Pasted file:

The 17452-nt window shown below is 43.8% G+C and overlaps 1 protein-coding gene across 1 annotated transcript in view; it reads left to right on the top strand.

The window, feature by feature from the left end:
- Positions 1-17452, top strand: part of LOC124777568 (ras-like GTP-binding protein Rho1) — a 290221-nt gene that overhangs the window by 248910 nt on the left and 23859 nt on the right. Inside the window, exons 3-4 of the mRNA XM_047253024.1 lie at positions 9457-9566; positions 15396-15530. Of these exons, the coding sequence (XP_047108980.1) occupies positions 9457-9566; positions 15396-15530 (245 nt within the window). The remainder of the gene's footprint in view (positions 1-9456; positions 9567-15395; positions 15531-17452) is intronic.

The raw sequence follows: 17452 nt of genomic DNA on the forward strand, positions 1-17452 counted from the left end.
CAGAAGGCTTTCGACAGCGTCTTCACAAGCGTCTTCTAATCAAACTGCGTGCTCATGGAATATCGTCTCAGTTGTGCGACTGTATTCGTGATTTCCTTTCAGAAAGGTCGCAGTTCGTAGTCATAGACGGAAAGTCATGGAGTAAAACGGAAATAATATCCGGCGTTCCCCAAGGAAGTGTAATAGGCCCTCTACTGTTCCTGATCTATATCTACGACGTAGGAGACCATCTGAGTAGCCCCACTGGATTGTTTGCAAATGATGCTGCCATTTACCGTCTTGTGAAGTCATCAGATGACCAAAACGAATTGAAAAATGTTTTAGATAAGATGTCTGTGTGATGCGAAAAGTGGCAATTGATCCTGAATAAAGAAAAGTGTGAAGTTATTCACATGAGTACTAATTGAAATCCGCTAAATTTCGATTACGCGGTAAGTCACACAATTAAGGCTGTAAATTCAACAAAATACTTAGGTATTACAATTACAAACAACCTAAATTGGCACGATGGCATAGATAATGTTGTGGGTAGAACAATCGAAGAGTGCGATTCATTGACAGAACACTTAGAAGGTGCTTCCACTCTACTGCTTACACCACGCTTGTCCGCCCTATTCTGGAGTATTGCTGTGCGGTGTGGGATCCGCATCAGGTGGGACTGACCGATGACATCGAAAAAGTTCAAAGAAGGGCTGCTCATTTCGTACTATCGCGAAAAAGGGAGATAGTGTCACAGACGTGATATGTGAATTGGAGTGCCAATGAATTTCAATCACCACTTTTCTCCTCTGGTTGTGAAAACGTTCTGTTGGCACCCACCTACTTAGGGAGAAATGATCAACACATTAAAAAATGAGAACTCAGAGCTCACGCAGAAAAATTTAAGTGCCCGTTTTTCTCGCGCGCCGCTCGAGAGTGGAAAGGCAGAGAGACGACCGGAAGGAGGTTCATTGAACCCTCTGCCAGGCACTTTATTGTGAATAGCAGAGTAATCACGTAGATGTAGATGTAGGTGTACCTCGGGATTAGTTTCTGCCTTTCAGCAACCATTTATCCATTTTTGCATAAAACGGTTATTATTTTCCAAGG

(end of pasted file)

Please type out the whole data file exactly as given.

The 17452-nt window shown below is 43.8% G+C and overlaps 1 protein-coding gene across 1 annotated transcript in view; it reads left to right on the top strand.

The window, feature by feature from the left end:
- Positions 1-17452, top strand: part of LOC124777568 (ras-like GTP-binding protein Rho1) — a 290221-nt gene that overhangs the window by 248910 nt on the left and 23859 nt on the right. Inside the window, exons 3-4 of the mRNA XM_047253024.1 lie at positions 9457-9566; positions 15396-15530. Of these exons, the coding sequence (XP_047108980.1) occupies positions 9457-9566; positions 15396-15530 (245 nt within the window). The remainder of the gene's footprint in view (positions 1-9456; positions 9567-15395; positions 15531-17452) is intronic.

The raw sequence follows: 17452 nt of genomic DNA on the forward strand, positions 1-17452 counted from the left end.
CAGAAGGCTTTCGACAGCGTCTTCACAAGCGTCTTCTAATCAAACTGCGTGCTCATGGAATATCGTCTCAGTTGTGCGACTGTATTCGTGATTTCCTTTCAGAAAGGTCGCAGTTCGTAGTCATAGACGGAAAGTCATGGAGTAAAACGGAAATAATATCCGGCGTTCCCCAAGGAAGTGTAATAGGCCCTCTACTGTTCCTGATCTATATCTACGACGTAGGAGACCATCTGAGTAGCCCCACTGGATTGTTTGCAAATGATGCTGCCATTTACCGTCTTGTGAAGTCATCAGATGACCAAAACGAATTGAAAAATGTTTTAGATAAGATGTCTGTGTGATGCGAAAAGTGGCAATTGATCCTGAATAAAGAAAAGTGTGAAGTTATTCACATGAGTACTAATTGAAATCCGCTAAATTTCGATTACGCGGTAAGTCACACAATTAAGGCTGTAAATTCAACAAAATACTTAGGTATTACAATTACAAACAACCTAAATTGGCACGATGGCATAGATAATGTTGTGGGTAGAACAATCGAAGAGTGCGATTCATTGACAGAACACTTAGAAGGTGCTTCCACTCTACTGCTTACACCACGCTTGTCCGCCCTATTCTGGAGTATTGCTGTGCGGTGTGGGATCCGCATCAGGTGGGACTGACCGATGACATCGAAAAAGTTCAAAGAAGGGCTGCTCATTTCGTACTATCGCGAAAAAGGGAGATAGTGTCACAGACGTGATATGTGAATTGGAGTGCCAATGAATTTCAATCACCACTTTTCTCCTCTGGTTGTGAAAACGTTCTGTTGGCACCCACCTACTTAGGGAGAAATGATCAACACATTAAAAAATGAGAACTCAGAGCTCACGCAGAAAAATTTAAGTGCCCGTTTTTCTCGCGCGCCGCTCGAGAGTGGAAAGGCAGAGAGACGACCGGAAGGAGGTTCATTGAACCCTCTGCCAGGCACTTTATTGTGAATAGCAGAGTAATCACGTAGATGTAGATGTAGGTGTACCTCGGGATTAGTTTCTGCCTTTCAGCAACCATTTATCCATTTTTGCATAAAACGGTTATTATTTTCCAAGG